Economics of home monitoring for apnea in late preterm infants

Brian L. Montenegro, Michael Amberson, Lauren Veit, Christina Freiberger, Dmitry Dukhovny, Lawrence M. Rhein

Research output: Contribution to journalArticlepeer-review

8 Scopus citations

Abstract

BACKGROUND: Apnea of prematurity affects a small proportion but large absolute number of late preterm infants, with out-patient management variably utilized despite relative clinical equipoise and potential for improved cost-effectiveness. METHODS: Over a 5-y period, from 2009 to 2013, infants born at >34 weeks gestational age at a level IIIB academic center in Boston, Massachusetts, with discharge-delaying apnea, bradycardia, and desaturation (ABD) events were identified. In-patient costs for discharge-delaying ABD events were compared with hypothetical out-patient management. Out-patient costs took into account 4–10 d of in-patient observation for ABD events before caffeine initiation, 3–5 d of additional in-patient observation before discharge, daily caffeine until 43 weeks corrected gestational age, home pulse oximetry monitoring until 44 weeks corrected gestational age, and consideration of variable readmission rates ranging from 0 to 10%. RESULTS: A total of 425 late preterm and term infants were included in our analysis. Utilization of hypothetical out-patient management resulted in cost savings per eligible patient ranging from $2,422 to $62, dependent upon variable periods of in-patient observation. Sensitivity analysis demonstrated few instances of decreased relative cost-effectiveness. CONCLUSIONS: Out-patient management of discharge-delaying ABD events in a late pre- term and term population was a cost-effective alternative to prolonged in-patient observation.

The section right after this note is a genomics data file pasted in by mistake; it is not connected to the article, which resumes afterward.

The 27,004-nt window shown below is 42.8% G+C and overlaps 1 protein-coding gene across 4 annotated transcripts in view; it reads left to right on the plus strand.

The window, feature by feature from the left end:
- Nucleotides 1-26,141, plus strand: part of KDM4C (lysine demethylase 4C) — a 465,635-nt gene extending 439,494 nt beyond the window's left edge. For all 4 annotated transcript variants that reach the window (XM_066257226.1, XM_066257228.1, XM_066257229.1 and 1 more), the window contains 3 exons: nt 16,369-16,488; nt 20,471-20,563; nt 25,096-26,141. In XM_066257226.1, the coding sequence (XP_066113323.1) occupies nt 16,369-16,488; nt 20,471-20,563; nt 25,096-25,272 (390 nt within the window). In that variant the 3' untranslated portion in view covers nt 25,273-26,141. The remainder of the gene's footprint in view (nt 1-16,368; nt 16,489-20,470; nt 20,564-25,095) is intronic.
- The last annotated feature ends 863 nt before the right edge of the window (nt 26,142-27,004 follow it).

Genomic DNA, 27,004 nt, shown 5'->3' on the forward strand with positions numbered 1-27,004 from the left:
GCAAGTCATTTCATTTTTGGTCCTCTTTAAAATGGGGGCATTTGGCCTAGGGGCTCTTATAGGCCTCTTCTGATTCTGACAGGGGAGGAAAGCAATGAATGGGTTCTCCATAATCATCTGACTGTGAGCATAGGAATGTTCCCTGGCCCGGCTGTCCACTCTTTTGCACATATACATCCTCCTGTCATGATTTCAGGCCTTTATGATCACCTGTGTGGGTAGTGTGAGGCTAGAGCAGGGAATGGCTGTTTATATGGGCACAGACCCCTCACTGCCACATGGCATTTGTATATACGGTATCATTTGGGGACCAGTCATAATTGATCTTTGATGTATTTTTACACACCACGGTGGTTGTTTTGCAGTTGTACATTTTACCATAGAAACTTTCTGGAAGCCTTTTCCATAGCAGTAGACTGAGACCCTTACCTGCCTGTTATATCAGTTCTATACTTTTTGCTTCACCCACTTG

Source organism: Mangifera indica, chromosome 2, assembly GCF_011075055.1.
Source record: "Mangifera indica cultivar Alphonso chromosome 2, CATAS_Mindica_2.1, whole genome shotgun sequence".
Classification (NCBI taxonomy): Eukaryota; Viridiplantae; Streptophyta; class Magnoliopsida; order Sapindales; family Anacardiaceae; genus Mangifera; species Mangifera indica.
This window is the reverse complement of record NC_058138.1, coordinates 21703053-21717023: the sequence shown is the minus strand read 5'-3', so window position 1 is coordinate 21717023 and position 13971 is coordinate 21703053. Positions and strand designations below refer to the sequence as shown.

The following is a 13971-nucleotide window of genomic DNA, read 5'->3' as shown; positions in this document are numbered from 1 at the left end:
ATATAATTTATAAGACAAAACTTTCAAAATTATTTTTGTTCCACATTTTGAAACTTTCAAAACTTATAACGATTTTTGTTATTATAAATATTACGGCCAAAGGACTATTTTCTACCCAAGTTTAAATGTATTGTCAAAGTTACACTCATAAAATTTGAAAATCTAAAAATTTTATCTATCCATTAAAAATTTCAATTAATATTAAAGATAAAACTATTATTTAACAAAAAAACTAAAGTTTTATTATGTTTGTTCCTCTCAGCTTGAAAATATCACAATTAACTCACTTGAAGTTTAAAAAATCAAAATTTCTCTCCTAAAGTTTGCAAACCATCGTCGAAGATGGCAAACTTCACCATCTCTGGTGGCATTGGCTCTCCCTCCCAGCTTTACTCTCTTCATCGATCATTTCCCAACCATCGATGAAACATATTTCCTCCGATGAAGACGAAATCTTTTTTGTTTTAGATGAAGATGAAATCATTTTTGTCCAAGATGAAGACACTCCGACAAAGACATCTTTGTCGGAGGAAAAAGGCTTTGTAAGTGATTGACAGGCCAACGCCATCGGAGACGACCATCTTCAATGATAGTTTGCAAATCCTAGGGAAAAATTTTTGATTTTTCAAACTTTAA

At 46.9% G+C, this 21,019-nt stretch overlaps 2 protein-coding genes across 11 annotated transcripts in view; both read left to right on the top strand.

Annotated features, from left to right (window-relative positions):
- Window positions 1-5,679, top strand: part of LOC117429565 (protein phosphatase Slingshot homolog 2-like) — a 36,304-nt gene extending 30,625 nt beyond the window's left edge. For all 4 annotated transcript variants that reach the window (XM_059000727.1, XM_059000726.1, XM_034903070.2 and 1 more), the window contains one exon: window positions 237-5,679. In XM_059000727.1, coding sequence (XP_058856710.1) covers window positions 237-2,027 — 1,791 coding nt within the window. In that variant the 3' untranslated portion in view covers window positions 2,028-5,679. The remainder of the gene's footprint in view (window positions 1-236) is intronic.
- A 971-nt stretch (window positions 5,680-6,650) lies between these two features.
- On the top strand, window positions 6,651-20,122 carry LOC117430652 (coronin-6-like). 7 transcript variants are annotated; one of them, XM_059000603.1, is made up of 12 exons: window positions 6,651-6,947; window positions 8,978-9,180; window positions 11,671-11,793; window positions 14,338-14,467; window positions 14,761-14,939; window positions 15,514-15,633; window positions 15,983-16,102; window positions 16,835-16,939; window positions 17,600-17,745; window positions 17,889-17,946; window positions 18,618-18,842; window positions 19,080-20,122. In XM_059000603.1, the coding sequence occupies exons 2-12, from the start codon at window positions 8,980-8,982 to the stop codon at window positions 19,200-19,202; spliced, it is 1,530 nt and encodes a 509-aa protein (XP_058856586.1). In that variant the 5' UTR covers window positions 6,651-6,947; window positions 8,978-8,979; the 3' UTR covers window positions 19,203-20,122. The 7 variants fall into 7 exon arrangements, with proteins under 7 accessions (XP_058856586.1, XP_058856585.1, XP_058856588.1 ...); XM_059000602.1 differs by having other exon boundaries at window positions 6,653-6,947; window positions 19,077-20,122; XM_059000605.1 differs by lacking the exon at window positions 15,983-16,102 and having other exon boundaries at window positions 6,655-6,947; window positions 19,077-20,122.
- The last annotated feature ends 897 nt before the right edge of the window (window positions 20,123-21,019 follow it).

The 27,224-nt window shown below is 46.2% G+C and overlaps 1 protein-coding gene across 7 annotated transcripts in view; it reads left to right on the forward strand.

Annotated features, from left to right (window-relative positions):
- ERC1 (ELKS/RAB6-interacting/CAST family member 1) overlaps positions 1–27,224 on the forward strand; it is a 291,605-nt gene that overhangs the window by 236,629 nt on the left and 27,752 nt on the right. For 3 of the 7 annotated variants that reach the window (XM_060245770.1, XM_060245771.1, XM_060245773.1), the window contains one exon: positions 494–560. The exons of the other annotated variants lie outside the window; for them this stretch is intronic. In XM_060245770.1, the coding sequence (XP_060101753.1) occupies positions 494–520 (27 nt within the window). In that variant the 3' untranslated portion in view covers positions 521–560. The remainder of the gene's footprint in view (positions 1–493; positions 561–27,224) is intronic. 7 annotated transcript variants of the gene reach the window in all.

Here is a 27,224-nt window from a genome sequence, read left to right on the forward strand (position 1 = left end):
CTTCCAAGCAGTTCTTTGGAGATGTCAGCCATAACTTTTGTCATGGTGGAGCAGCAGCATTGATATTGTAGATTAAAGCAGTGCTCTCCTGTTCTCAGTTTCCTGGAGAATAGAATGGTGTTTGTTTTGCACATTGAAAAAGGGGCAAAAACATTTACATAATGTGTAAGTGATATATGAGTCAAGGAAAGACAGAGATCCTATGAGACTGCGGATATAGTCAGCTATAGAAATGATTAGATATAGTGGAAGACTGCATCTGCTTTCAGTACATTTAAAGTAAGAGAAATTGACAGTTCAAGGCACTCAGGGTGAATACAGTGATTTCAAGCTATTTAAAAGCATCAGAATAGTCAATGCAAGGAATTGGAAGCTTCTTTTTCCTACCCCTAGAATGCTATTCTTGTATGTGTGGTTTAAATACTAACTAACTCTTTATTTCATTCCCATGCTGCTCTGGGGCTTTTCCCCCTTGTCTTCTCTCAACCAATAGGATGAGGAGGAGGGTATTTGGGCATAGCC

Original languageEnglish (US)
Pages (from-to)42-48
Number of pages7
JournalRespiratory care
Volume62
Issue number1
DOIs
StatePublished - Jan 2017

Keywords

  • Apnea
  • Bradycardia
  • Cost
  • Desaturation
  • Home monitor
  • Late preterm

ASJC Scopus subject areas

  • Pulmonary and Respiratory Medicine
  • Critical Care and Intensive Care Medicine

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